In recent years, China's international balance of payments has changed from the past "double surplus" to "one by one." In other words, the current account is still a surplus, however, the non-reserve nature of the financial account is a continuous deficit. This change makes foreign exchange reserves no longer able to unilaterally increase interest rates.
The Balance of Payments Structure
The balance of payments reflects the transactions between an economy and other economies, such as import and export trade, investment, and financing transactions. The balance of payments statistics is finalized to form the Balance of Payments (BOP).
The main structure of the Balance of Payments is the current account, capital, and financial accounts. The current account is divided into the goods and services account, the initial income account (mainly employee compensation and investment income), and the second income account (frequent transfers between residents and non-residents, including cash and related.) The capital account refers to the transfer of capital between residents and nonresidents, as well as the acquisition and disposal of non-productive and nonfinancial assets between residents and nonresidents. Financial accounts are divided into direct investment, securities investment, financial derivatives, employee stock options, other investments, and reserve assets.
Since foreign exchange reserves are a great deal of concern, the account is often left alone. Financial accounts that do not contain reserve assets are called non-reserve financial accounts, or capital and financial accounts (excluding reserve assets).
China’s Balance of Payments Simplified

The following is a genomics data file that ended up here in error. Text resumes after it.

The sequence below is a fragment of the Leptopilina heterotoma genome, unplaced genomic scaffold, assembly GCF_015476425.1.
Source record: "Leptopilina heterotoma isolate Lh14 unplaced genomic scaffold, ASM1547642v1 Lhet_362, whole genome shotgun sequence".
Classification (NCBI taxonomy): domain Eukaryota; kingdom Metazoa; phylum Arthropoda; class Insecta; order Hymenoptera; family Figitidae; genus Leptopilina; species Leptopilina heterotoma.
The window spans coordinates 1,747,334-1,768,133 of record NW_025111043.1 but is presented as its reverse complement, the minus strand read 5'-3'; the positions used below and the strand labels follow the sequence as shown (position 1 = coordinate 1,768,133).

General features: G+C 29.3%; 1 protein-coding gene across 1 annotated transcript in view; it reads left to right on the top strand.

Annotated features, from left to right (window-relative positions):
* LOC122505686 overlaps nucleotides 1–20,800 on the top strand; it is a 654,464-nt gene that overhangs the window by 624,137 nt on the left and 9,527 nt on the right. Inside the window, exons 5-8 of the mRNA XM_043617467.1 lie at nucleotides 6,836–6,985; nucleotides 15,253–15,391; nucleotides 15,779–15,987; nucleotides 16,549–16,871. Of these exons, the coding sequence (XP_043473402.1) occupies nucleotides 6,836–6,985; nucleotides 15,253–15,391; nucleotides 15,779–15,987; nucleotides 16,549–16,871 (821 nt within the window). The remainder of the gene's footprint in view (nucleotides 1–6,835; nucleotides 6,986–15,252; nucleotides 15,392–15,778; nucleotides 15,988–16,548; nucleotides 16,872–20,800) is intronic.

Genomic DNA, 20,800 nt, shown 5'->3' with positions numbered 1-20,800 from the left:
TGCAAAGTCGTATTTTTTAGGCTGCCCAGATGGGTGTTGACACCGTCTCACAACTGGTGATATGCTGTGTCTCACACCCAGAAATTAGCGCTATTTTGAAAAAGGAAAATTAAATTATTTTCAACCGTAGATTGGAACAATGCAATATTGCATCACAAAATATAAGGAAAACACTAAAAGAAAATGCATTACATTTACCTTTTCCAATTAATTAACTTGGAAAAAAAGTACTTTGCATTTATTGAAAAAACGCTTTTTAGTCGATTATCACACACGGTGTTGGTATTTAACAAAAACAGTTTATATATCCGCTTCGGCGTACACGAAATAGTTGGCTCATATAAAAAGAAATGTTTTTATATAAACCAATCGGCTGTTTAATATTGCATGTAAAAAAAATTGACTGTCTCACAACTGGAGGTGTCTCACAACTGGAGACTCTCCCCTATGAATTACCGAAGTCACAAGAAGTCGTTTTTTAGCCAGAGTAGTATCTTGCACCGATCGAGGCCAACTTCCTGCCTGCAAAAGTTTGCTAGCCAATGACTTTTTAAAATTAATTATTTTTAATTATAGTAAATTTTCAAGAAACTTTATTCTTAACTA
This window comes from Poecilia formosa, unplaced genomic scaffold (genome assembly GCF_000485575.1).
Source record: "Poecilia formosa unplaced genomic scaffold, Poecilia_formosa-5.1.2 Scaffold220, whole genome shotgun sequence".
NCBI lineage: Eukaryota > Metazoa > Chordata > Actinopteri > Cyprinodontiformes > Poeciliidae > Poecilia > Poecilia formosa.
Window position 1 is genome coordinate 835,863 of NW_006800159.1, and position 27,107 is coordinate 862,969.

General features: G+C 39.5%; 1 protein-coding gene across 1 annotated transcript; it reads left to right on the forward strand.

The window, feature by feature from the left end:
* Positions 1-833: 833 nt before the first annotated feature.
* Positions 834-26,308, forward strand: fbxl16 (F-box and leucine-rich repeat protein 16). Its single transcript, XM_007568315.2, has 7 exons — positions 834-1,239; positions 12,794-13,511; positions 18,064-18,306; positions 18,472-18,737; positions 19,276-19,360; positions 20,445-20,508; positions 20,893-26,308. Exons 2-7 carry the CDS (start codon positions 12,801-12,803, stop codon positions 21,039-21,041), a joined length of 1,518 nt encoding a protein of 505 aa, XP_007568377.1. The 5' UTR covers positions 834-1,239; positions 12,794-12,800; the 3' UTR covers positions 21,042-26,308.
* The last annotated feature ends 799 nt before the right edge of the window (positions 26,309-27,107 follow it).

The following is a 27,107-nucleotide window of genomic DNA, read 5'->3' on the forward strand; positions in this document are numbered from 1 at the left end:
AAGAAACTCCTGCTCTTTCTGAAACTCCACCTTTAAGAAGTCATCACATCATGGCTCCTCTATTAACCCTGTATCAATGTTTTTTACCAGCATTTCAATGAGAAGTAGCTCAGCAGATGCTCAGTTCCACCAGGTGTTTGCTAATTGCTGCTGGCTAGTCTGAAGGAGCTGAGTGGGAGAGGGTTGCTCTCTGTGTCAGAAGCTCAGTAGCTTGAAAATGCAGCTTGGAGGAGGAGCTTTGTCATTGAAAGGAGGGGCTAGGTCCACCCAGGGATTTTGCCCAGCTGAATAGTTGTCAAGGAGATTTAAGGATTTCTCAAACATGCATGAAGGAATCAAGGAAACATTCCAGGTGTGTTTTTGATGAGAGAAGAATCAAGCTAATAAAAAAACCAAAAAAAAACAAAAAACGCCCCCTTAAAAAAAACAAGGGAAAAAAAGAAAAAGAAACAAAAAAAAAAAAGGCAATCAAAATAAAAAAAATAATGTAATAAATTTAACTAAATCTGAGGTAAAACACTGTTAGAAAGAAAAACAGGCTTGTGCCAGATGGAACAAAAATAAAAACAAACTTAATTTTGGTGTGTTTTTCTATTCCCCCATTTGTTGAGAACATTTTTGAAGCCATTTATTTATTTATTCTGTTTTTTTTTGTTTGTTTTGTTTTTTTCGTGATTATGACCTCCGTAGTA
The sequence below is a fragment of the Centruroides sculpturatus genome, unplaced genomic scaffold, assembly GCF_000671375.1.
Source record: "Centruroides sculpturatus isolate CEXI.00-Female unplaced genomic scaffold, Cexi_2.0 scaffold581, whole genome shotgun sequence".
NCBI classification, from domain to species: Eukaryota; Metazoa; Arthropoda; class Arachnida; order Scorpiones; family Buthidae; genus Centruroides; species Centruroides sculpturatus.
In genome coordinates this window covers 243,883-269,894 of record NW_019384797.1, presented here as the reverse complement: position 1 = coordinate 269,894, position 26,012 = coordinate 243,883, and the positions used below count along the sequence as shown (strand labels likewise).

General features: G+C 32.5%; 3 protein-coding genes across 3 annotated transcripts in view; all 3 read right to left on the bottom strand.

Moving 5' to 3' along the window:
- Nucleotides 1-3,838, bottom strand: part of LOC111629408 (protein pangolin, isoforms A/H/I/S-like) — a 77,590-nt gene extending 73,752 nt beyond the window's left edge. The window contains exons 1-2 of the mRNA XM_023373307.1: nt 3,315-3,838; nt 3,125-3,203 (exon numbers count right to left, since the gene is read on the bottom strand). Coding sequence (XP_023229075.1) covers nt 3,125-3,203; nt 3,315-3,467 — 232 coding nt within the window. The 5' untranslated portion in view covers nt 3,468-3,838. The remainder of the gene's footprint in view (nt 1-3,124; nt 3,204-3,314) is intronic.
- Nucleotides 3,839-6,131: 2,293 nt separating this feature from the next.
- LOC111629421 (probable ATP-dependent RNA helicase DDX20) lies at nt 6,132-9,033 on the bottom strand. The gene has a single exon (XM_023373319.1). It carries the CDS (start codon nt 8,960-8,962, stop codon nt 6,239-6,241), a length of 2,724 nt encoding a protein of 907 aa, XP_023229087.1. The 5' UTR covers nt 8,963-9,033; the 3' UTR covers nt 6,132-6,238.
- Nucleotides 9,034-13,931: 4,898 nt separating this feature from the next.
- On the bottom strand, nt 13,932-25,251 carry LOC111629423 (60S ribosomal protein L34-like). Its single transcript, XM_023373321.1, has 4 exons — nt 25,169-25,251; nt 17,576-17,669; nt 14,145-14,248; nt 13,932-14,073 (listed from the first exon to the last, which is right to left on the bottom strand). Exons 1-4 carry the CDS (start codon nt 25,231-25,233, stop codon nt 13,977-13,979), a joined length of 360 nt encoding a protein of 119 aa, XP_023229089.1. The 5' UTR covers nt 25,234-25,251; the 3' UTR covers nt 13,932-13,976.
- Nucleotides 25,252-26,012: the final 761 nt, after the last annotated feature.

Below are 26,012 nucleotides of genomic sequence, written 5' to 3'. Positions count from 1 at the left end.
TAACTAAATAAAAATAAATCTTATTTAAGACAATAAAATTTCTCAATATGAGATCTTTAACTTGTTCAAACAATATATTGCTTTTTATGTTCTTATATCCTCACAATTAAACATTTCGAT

In the table below, frequently used items summarize the initial income account and the second income account. The non-reserve financial account summarizes direct investment, securities investment, financial derivative products, employee stock options, and other investments.
1. China’s trade in goods has maintained a large surplus
In 2016, the trade surplus was $494.1 billion which was lower than 2015’s, but still higher than both 2013 and 2014. In fact, since the 1990s, China has maintained a trade surplus position. When compared with the trade surplus of $130.1 billion in 2005, the trade surplus in 2016 has increased by roughly 280%.
2. Trade in services deficit has expanded
Services include processing services, maintenance and repair, transportation, travel, construction, insurance and pension, financial, intellectual property use fees, telecommunications, computer, and information services. In 2016, China's trade deficit was $244.2 billion, an increase of roughly 12%. The trade deficit is mainly due to the travel deficit of $216.7 billion. From 2012-2016, China’s travel deficits were $519, $769, $183.3, $204.9, and $216.7 billion respectively, showing a significant annual growth trend. This reflects the income level of residents to enhance the openness of relevant policies, gradually increasing Chinese residents’ international travel, study, and other spending rates.
3. From the “double surplus” to a “one by one” transformation
In 2013, the basic pattern of China's international balance of payments is a "double surplus", where the current account surplus and non-reserve financial accounts, capital, and financial accounts (excluding reserve assets) maintained a surplus. Since 2014, the basic pattern of China's international balance of payments has changed to "one by one", where the current account remains in surplus, but non-reserve financial accounts have remained in a deficit for 3 consecutive years.
4. “One by One” the end of one-way growth of foreign exchange reserves
Current accounts and non-reserve financial accounts continue to surpass recorded foreign exchange reserves, but in the "one-and-one" pattern, foreign exchange reserves will no longer continue to grow, and in some years, may be reduced, or increased in others. This will be the norm for the future.